## Equations You Can Solve Using Partial Differential Equation Toolbox

Partial Differential Equation Toolbox™ solves scalar equations of the form

`$m\frac{{\partial }^{2}u}{\partial {t}^{2}}+d\frac{\partial u}{\partial t}-\nabla ·\left(c\nabla u\right)+au=f$`

and eigenvalue equations of the form

`$\begin{array}{l}-\nabla ·\left(c\nabla u\right)+au=\lambda du\\ \text{or}\\ -\nabla ·\left(c\nabla u\right)+au={\lambda }^{2}mu\end{array}$`

For scalar PDEs, there are two choices of boundary conditions for each edge or face:

• Dirichlet — On the edge or face, the solution u satisfies the equation

hu = r,

where h and r can be functions of space (x, y, and, in 3-D case, z), the solution u, and time. Often, you take h = 1, and set r to the appropriate value.

• Generalized Neumann boundary conditions — On the edge or face the solution u satisfies the equation

`$\stackrel{\to }{n}\text{\hspace{0.17em}}·\text{\hspace{0.17em}}\left(c\nabla u\right)+qu=g$`

$\stackrel{\to }{n}$ is the outward unit normal. q and g are functions defined on ∂Ω, and can be functions of x, y, and, in 3-D case, z, the solution u, and, for time-dependent equations, time.

The toolbox also solves systems of equations of the form

`$m\frac{{\partial }^{2}u}{\partial {t}^{2}}+d\frac{\partial u}{\partial t}-\nabla ·\left(c\otimes \nabla u\right)+au=f$`

and eigenvalue systems of the form

`$\begin{array}{l}-\nabla ·\left(c\otimes \nabla u\right)+au=\lambda du\\ \text{or}\\ -\nabla ·\left(c\otimes \nabla u\right)+au={\lambda }^{2}mu\end{array}$`

A system of PDEs with N components is N coupled PDEs with coupled boundary conditions. Scalar PDEs are those with N = 1, meaning just one PDE. Systems of PDEs generally means N > 1. The documentation sometimes refers to systems as multidimensional PDEs or as PDEs with a vector solution u. In all cases, PDE systems have a single geometry and mesh. It is only N, the number of equations, that can vary.

### Coefficients

The coefficients m, d, c, a, and f can be functions of location (x, y, and, in 3-D, z), and, except for eigenvalue problems, they also can be functions of the solution u or its gradient. For eigenvalue problems, the coefficients cannot depend on the solution `u` or its gradient.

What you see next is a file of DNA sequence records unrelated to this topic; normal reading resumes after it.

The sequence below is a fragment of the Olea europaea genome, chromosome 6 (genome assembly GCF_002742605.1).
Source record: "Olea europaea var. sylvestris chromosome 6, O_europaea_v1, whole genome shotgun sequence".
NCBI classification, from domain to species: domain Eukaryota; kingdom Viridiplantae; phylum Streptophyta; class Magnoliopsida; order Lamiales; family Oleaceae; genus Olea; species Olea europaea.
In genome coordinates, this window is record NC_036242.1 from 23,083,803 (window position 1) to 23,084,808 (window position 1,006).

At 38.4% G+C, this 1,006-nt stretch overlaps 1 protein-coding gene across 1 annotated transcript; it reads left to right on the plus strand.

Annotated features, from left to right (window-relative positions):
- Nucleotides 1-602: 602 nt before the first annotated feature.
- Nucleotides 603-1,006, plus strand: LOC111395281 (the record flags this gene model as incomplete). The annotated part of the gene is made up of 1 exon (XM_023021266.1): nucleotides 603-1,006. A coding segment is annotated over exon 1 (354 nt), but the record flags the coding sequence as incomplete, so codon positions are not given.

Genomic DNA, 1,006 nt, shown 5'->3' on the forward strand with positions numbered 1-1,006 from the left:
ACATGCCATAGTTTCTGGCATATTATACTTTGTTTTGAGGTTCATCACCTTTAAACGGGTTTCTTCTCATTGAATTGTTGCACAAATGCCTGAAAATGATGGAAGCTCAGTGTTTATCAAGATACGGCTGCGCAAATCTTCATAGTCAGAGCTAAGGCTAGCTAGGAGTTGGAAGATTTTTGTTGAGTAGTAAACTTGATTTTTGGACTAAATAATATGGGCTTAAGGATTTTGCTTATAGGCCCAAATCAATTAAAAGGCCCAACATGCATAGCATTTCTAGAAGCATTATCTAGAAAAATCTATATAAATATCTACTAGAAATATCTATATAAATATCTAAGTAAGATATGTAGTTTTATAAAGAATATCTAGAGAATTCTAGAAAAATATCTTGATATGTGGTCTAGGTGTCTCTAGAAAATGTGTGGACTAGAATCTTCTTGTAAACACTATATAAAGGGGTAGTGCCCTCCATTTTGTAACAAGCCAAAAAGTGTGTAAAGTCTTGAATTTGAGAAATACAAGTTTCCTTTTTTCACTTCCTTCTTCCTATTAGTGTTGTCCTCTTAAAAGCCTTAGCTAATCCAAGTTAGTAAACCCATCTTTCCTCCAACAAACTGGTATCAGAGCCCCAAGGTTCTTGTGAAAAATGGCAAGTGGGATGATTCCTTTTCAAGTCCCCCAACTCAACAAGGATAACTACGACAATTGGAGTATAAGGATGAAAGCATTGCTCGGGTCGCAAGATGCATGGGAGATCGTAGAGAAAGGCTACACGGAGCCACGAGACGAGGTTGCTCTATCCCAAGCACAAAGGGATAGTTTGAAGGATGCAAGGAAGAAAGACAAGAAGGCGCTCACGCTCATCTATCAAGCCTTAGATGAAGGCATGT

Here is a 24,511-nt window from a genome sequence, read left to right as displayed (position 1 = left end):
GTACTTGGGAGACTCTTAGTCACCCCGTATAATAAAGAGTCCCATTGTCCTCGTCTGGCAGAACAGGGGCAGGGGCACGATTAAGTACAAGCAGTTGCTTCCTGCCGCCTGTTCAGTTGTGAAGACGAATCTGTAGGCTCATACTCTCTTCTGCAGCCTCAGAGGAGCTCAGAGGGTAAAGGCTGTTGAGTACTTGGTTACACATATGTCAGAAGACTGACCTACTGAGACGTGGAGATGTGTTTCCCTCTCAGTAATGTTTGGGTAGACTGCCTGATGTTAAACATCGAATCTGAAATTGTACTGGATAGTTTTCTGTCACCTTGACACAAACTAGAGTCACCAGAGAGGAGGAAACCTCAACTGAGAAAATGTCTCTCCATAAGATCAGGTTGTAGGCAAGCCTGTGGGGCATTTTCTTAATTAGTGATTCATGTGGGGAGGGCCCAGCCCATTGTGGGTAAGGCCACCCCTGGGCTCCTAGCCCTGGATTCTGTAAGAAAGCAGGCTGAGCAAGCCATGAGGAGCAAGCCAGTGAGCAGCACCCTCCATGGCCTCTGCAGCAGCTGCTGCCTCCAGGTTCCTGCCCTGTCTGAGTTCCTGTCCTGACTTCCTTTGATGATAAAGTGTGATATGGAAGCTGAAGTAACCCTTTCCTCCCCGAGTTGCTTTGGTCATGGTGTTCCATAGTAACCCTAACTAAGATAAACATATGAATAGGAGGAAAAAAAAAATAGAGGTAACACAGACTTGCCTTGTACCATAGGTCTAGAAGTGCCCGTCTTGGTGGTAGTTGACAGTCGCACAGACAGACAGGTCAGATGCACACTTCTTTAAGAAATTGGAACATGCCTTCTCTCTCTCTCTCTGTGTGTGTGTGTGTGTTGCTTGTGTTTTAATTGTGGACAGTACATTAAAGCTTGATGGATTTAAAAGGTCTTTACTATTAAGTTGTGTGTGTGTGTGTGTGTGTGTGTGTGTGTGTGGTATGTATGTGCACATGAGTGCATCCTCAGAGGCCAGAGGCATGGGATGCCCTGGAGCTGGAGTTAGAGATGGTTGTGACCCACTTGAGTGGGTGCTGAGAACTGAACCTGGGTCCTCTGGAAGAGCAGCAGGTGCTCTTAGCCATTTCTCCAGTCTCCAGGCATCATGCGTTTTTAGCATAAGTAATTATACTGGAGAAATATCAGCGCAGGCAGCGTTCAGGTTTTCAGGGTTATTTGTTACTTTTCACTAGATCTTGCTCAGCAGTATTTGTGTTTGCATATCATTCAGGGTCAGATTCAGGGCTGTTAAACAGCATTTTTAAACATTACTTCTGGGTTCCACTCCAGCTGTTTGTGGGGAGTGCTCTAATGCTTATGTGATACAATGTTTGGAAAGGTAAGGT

For scalar equations, all the coefficients except c are scalar. The coefficient c represents a 2-by-2 matrix in 2-D geometry, or a 3-by-3 matrix in 3-D geometry. For systems of N equations, the coefficients m, d, and a are N-by-N matrices, f is an N-by-1 vector, and c is a 2N-by-2N tensor (2-D geometry) or a 3N-by-3N tensor (3-D geometry). For the meaning of $c\otimes u$, see c Coefficient for specifyCoefficients.

When both m and d are `0`, the PDE is stationary. When either m or d are nonzero, the problem is time-dependent. When any coefficient depends on the solution u or its gradient, the problem is called nonlinear.

### Boundary Conditions

For a system of PDEs, the generalized version of the Dirichlet boundary condition is hu = r. The condition represents the matrix h multiplying the solution vector u, and equaling the vector r.

For a system of PDEs, the generalized version of the Neumann boundary condition is $n\text{\hspace{0.17em}}·\text{\hspace{0.17em}}\left(c\otimes \nabla u\right)+qu=g$. For example, in case of circumferential and spherical boundaries, the generalized versions of the Neumann boundary condition are as follows:

• If the boundary is a circumference (2-D case), the outward normal vector of the boundary of the boundary is given by $n=\left(\mathrm{cos}\left(\phi \right),\mathrm{sin}\left(\phi \right)\right)$, the notation $n\text{\hspace{0.17em}}·\text{\hspace{0.17em}}\left(c\otimes \nabla u\right)$ means the N-by-1 vector, for which the (i,1)-component is as follows:

`$\sum _{j=1}^{N}\left(\mathrm{cos}\left(\phi \right){c}_{i,j,1,1}\frac{\partial }{\partial x}+\mathrm{cos}\left(\phi \right){c}_{i,j,1,2}\frac{\partial }{\partial y}+\mathrm{sin}\left(\phi \right){c}_{i,j,2,1}\frac{\partial }{\partial x}+\mathrm{sin}\left(\phi \right){c}_{i,j,2,2}\frac{\partial }{\partial y}\right)\text{\hspace{0.17em}}{u}_{j}$`

• If the boundary is a spherical surface (3-D case), than the outward normal vector of the boundary is given by $n=\left(\mathrm{sin}\left(\theta \right)\mathrm{cos}\left(\phi \right),\mathrm{sin}\left(\theta \right)\mathrm{sin}\left(\phi \right),\mathrm{cos}\left(\theta \right)\right)$, and the notation $n\text{\hspace{0.17em}}·\text{\hspace{0.17em}}\left(c\otimes \nabla u\right)$ means the N-by-1 vector, for which the (i,1)-component is as follows:

`$\begin{array}{l}\sum _{j=1}^{N}\left(\mathrm{sin}\left(\theta \right)\mathrm{cos}\left(\phi \right){c}_{i,j,1,1}\frac{\partial }{\partial x}+\mathrm{sin}\left(\theta \right)\mathrm{cos}\left(\phi \right){c}_{i,j,1,2}\frac{\partial }{\partial y}+\mathrm{sin}\left(\theta \right)\mathrm{cos}\left(\phi \right){c}_{i,j,1,3}\frac{\partial }{\partial z}\right){u}_{j}\\ +\sum _{j=1}^{N}\left(\mathrm{sin}\left(\theta \right)\mathrm{sin}\left(\phi \right){c}_{i,j,2,1}\frac{\partial }{\partial x}+\mathrm{sin}\left(\theta \right)\mathrm{sin}\left(\phi \right){c}_{i,j,2,2}\frac{\partial }{\partial y}+\mathrm{sin}\left(\theta \right)\mathrm{sin}\left(\phi \right){c}_{i,j,2,3}\frac{\partial }{\partial z}\right){u}_{j}\\ +\sum _{j=1}^{N}\left(\mathrm{cos}\left(\theta \right){c}_{i,j,3,1}\frac{\partial }{\partial x}+\mathrm{cos}\left(\theta \right){c}_{i,j,3,2}\frac{\partial }{\partial y}+\mathrm{cos}\left(\theta \right){c}_{i,j,3,3}\frac{\partial }{\partial z}\right){u}_{j}\end{array}$`

For each edge or face segment, there are a total of N boundary conditions.